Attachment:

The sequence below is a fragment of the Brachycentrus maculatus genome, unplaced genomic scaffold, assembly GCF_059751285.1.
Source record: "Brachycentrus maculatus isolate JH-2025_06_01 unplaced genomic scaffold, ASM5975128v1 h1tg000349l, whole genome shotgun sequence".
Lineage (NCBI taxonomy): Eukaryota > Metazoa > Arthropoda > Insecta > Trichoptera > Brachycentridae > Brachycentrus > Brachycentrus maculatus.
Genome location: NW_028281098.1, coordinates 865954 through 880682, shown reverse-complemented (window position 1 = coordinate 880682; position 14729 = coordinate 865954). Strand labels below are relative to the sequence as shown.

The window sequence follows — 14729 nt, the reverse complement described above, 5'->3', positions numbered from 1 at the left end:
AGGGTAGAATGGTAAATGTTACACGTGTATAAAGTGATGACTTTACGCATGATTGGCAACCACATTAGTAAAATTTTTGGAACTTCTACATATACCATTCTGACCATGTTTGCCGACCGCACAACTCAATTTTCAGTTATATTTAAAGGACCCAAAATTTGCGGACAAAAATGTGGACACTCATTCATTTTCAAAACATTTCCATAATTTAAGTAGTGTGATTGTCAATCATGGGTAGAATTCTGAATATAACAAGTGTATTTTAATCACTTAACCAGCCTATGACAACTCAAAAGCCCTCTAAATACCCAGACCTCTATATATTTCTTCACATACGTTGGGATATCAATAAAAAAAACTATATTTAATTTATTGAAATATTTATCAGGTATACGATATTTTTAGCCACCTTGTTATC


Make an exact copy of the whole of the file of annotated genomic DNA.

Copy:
The sequence below is a fragment of the Brachycentrus maculatus genome, unplaced genomic scaffold, assembly GCF_059751285.1.
Source record: "Brachycentrus maculatus isolate JH-2025_06_01 unplaced genomic scaffold, ASM5975128v1 h1tg000349l, whole genome shotgun sequence".
Lineage (NCBI taxonomy): Eukaryota > Metazoa > Arthropoda > Insecta > Trichoptera > Brachycentridae > Brachycentrus > Brachycentrus maculatus.
Genome location: NW_028281098.1, coordinates 865954 through 880682, shown reverse-complemented (window position 1 = coordinate 880682; position 14729 = coordinate 865954). Strand labels below are relative to the sequence as shown.

The window sequence follows — 14729 nt, the reverse complement described above, 5'->3', positions numbered from 1 at the left end:
AGGGTAGAATGGTAAATGTTACACGTGTATAAAGTGATGACTTTACGCATGATTGGCAACCACATTAGTAAAATTTTTGGAACTTCTACATATACCATTCTGACCATGTTTGCCGACCGCACAACTCAATTTTCAGTTATATTTAAAGGACCCAAAATTTGCGGACAAAAATGTGGACACTCATTCATTTTCAAAACATTTCCATAATTTAAGTAGTGTGATTGTCAATCATGGGTAGAATTCTGAATATAACAAGTGTATTTTAATCACTTAACCAGCCTATGACAACTCAAAAGCCCTCTAAATACCCAGACCTCTATATATTTCTTCACATACGTTGGGATATCAATAAAAAAAACTATATTTAATTTATTGAAATATTTATCAGGTATACGATATTTTTAGCCACCTTGTTATC